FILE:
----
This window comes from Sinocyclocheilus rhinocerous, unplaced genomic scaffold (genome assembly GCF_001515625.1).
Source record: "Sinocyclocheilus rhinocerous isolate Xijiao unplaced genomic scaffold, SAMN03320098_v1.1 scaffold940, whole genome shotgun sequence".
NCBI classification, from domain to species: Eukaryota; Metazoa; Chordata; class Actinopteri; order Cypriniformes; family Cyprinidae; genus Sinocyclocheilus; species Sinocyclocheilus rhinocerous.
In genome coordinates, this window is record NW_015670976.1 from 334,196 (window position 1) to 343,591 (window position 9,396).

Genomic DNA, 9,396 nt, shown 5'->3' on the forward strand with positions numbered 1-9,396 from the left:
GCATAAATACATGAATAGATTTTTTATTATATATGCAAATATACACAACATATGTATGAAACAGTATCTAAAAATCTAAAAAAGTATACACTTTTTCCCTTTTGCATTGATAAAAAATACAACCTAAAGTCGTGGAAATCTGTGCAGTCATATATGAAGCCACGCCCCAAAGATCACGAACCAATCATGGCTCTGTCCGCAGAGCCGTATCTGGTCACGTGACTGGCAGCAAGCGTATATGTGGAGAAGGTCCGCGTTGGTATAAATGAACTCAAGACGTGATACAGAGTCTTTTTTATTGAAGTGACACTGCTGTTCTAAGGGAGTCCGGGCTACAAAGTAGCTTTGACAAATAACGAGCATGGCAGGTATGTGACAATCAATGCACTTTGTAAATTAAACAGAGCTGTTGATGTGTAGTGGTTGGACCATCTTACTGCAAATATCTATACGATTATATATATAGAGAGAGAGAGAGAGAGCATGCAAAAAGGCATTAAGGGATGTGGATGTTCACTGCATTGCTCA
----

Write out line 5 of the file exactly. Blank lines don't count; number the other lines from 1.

Genomic DNA, 9,396 nt, shown 5'->3' on the forward strand with positions numbered 1-9,396 from the left: